In spite of this, I feel this book fully deserves five stars. Shackleton manages to convey very well the difficulties involved in undertaking such an expedition and it served to increase the already large amount of respect I have for "history's greatest polar explorer".
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9 of 9 people found the following review helpful By Mr. A. Whiteside TOP 1000 REVIEWER on 8 July 2004
Format: Paperback Verified Purchase
I guess that if you are reading this review you must be thinking about purchasing the book. Well, my advice is to buy it.

Ernest Shackleton is a true legend of Antarctica, even though it is his dices with death that created his legend. This is his own account of his journey to the Antarctic in 1907 and it is an honest and at times desperate tale. True stories always have more of an impact and this one doesn't disappoint.

At times the narrative does drag a little, especially when Shackleton devotes time to what was taken on board the Nimrod. The story really kicks on when the trek to the South Pole gets under way.

Gradually, you can feel the anguish as Shackleton realizes that his crew aren't going to make it. Just less than 100 miles short of the pole, he made the only decision he could make in reality. Turn back and possibly live, or carry on and certainly die. Not a decision many of us have ever had to make with history within his grasp.

One feeling throughout the narrative is the feeling of hunger he and his crew felt. This seemed to be the one factor that hurt them more than tiredness, the freezing cold or the feeling of failure. They all made it back, he returned to the Antarctic again, and the tale of 'Endurance' was born (another excellent book by the way).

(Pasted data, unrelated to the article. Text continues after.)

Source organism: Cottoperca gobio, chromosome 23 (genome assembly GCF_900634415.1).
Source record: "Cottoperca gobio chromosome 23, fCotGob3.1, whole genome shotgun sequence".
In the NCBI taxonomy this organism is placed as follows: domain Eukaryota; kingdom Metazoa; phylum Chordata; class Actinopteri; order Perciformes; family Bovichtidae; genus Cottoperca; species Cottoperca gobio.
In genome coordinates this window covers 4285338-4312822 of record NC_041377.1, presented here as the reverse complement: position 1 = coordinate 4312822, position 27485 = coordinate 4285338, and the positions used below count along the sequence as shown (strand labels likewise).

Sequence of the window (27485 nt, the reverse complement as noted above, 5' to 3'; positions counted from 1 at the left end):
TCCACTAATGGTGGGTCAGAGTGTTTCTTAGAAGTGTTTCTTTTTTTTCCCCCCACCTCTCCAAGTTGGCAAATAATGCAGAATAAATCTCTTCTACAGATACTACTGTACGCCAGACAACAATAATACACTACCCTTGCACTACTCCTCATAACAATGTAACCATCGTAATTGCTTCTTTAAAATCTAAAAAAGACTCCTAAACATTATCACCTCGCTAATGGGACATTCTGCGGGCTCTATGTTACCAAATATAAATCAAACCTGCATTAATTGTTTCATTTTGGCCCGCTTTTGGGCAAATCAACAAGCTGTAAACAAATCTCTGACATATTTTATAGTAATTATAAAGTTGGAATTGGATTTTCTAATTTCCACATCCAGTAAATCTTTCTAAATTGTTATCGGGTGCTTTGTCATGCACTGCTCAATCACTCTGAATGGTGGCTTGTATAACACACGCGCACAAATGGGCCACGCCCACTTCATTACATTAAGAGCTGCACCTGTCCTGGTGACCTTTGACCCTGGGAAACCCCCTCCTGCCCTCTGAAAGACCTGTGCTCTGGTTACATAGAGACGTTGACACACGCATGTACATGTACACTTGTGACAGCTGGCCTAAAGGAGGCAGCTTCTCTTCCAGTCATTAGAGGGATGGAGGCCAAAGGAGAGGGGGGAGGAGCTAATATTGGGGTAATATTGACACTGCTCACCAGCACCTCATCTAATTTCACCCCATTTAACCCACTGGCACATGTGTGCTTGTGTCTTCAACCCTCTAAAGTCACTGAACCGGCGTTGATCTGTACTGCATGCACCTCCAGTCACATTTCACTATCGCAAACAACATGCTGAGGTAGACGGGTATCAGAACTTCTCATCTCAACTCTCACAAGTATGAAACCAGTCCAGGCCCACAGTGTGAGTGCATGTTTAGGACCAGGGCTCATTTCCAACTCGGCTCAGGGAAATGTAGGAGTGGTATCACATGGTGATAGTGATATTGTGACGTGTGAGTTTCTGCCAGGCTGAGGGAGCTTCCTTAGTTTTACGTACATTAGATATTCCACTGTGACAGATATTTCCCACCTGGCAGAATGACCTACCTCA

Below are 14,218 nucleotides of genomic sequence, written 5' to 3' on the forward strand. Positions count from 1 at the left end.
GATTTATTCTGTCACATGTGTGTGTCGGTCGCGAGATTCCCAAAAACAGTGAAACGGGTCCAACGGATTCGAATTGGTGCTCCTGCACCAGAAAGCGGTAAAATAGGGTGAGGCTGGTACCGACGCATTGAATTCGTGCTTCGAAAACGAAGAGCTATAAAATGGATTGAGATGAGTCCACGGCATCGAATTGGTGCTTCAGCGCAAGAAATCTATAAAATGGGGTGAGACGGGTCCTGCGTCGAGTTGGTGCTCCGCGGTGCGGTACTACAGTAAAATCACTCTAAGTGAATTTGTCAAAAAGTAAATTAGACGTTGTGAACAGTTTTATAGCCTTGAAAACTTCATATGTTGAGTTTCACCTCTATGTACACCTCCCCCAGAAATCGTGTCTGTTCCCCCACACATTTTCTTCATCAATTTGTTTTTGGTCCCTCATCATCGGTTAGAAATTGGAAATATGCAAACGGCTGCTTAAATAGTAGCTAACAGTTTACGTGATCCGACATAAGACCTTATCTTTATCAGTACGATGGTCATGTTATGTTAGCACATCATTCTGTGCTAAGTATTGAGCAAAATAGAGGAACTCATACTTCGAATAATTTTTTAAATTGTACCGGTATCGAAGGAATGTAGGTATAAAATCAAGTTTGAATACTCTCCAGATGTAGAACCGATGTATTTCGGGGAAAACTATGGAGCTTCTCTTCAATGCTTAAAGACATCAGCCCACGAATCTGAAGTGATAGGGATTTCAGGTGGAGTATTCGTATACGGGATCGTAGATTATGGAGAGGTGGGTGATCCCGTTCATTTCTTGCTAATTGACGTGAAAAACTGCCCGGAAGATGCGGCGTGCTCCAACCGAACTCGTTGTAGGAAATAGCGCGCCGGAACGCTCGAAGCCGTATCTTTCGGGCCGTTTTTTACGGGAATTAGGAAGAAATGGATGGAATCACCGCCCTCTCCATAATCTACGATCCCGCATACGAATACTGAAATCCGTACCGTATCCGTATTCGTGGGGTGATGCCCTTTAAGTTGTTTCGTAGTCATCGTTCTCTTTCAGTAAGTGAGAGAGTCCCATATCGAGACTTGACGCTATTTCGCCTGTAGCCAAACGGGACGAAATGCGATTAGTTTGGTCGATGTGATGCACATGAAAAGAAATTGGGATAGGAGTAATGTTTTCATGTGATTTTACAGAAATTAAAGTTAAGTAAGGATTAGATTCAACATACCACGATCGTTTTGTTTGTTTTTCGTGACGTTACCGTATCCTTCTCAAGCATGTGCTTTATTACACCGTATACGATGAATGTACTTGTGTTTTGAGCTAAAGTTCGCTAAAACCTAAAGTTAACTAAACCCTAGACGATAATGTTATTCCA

Read this book and stick with it. Yes, it can drag a bit and it is long at 400 pages. But it is people like Ernest Shackleton that have made stories like this possible. Recommended.
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By John Brain on 3 April 2012
Format: Paperback Verified Purchase
Ernest Shackleton wrote this book on his return from his Nimrod expedition to Antarctica in 1909. His disappointment at being invalided home from Scott's earlier Discovery expedition, goaded him on to organise this truly heroic exploit. The book not only contains his own story of the party of men who discovered the Beardmore glacier and reached a furthest point south, (a 4 month march of 1755 miles) but also that of the men who made the first climb of the volcano Mount Erebus,(13,370ft) as well as those who were the first to reach the magnetic south pole (- a march of 1260 miles). And all achieved by men in sub-zero temperatures and body-piercing blizzards, who largely sledge-hauled their own food and equipment. And not content with these goals, they mapped the terrain, they meticulously measured temperature, wind-force and magnetic variation, collected geological specimens, photographed their surroundings and returned home with a rich heritage of scientific achievement.

The book shows Shackleton not only to have been a magnificent leader of men, but also a superb organiser and brave beyond compare. Not only that, but he writes beautifully. His description of events is meticulous. His perceptive accounts of what men went through to achieve their hard won goals is first-rate. And the humility revealed by his constant understatement of his own achievements, which can only be viewed as momentous, is truly humbling.

He was a man who must have been a privilege to know, and we are so lucky that we have his first-hand account of the historic events which he himself caused to happen.